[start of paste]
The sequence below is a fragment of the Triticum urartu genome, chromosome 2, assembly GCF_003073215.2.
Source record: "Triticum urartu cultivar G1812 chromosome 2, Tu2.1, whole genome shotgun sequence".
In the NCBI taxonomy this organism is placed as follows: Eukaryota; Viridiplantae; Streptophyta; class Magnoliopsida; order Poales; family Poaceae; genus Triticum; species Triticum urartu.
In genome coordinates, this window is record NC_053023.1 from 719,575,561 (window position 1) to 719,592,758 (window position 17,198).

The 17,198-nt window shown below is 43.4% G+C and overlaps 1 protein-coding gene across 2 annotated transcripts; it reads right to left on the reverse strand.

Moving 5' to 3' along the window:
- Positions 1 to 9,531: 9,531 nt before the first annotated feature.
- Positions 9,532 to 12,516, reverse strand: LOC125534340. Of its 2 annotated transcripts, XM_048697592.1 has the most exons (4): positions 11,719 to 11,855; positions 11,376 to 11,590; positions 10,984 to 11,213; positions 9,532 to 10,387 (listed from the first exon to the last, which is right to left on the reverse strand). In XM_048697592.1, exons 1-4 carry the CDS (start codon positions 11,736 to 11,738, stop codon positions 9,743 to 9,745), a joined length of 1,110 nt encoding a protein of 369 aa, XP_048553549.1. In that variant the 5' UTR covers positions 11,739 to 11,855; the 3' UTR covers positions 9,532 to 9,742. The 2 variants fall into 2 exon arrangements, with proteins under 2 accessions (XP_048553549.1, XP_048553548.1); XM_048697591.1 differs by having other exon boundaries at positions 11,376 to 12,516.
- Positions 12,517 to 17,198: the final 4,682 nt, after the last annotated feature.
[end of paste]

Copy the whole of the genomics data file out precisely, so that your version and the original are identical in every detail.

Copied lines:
The sequence below is a fragment of the Triticum urartu genome, chromosome 2, assembly GCF_003073215.2.
Source record: "Triticum urartu cultivar G1812 chromosome 2, Tu2.1, whole genome shotgun sequence".
In the NCBI taxonomy this organism is placed as follows: Eukaryota; Viridiplantae; Streptophyta; class Magnoliopsida; order Poales; family Poaceae; genus Triticum; species Triticum urartu.
In genome coordinates, this window is record NC_053023.1 from 719,575,561 (window position 1) to 719,592,758 (window position 17,198).

The 17,198-nt window shown below is 43.4% G+C and overlaps 1 protein-coding gene across 2 annotated transcripts; it reads right to left on the reverse strand.

Moving 5' to 3' along the window:
- Positions 1 to 9,531: 9,531 nt before the first annotated feature.
- Positions 9,532 to 12,516, reverse strand: LOC125534340. Of its 2 annotated transcripts, XM_048697592.1 has the most exons (4): positions 11,719 to 11,855; positions 11,376 to 11,590; positions 10,984 to 11,213; positions 9,532 to 10,387 (listed from the first exon to the last, which is right to left on the reverse strand). In XM_048697592.1, exons 1-4 carry the CDS (start codon positions 11,736 to 11,738, stop codon positions 9,743 to 9,745), a joined length of 1,110 nt encoding a protein of 369 aa, XP_048553549.1. In that variant the 5' UTR covers positions 11,739 to 11,855; the 3' UTR covers positions 9,532 to 9,742. The 2 variants fall into 2 exon arrangements, with proteins under 2 accessions (XP_048553549.1, XP_048553548.1); XM_048697591.1 differs by having other exon boundaries at positions 11,376 to 12,516.
- Positions 12,517 to 17,198: the final 4,682 nt, after the last annotated feature.